“I’ve heard people refer to themselves as men before,” Joaquin retorted through tightened jaw. “It usually happened before I got hit with an empty beer can.”

“Oh boo hoo. You think you’re the only boy to ever felt abused by others?”

Joaquin’s ears burned, but he held his tongue. The rest of the day went per the exacting schedule the old man kept in the small cabin in the Canadian wilderness.

* * *

Joaquin awoke in the old man’s cabin. The spider webs were gone. The old man had him clean the wood the previous day. Joaquin sighed and rolled his furs and blankets into tight rolls. He stoked the fire and fed it another log. The morning had progressed as it had days prior, with Joaquin performing all the chores and duties the old man had previously done for himself.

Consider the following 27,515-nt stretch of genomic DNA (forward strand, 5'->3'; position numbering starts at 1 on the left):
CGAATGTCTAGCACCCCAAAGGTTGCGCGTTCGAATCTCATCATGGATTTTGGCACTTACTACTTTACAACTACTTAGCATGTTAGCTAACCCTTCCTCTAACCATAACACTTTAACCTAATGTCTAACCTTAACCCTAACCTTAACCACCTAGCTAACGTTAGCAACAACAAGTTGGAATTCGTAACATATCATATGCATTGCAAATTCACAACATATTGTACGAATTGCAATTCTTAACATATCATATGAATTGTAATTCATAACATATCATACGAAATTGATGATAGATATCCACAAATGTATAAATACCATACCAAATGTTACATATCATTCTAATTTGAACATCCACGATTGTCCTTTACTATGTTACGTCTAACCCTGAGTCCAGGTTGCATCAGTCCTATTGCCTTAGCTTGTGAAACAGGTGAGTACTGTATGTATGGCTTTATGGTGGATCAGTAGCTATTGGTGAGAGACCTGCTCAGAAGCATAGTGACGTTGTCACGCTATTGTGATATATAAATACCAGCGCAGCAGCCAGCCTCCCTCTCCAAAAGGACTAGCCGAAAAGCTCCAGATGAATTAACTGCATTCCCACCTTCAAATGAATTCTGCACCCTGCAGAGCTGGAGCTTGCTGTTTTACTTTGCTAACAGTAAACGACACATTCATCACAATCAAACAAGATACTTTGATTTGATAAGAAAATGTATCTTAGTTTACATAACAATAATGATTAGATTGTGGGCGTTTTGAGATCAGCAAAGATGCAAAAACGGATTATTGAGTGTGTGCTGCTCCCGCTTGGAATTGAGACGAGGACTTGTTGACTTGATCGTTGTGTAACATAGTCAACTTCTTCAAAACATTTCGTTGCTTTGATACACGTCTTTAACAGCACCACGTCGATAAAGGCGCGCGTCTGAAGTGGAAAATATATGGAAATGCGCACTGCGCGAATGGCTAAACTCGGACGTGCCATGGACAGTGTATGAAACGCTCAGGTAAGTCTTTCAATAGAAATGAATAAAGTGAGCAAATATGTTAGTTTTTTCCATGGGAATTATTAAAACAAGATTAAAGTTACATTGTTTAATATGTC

After dinner, the old man made no attempt to clear the dishes. “Why am I doing all the work around here?”

“I thought you wanted to be a man?”

Joaquin scowled and the old man shook his head sadly. “A man is concerned about other people. He does things for others willingly without the expectation of pay or reward.”

“I’ve heard that before,” Joaquin retorted. “My whore of a mother told me that before she took a different man to her bed. My so called friends told me that before I sat outside of a convenience store with the engine running.”

“Cry me a river, kid. You think you’re the only sad sack with a sad sack story?”

Joaquin slammed the plates into the sink before starting the precise cleaning ritual the old man had demanded.

“Apparently, no one taught you ‘cheerful.”

Joaquin sighed, looked toward the ceiling and continued his cleaning.

“A man looks to the bright side of all situations. He cheerfully does tasks that come his way. He tries to make others happy.”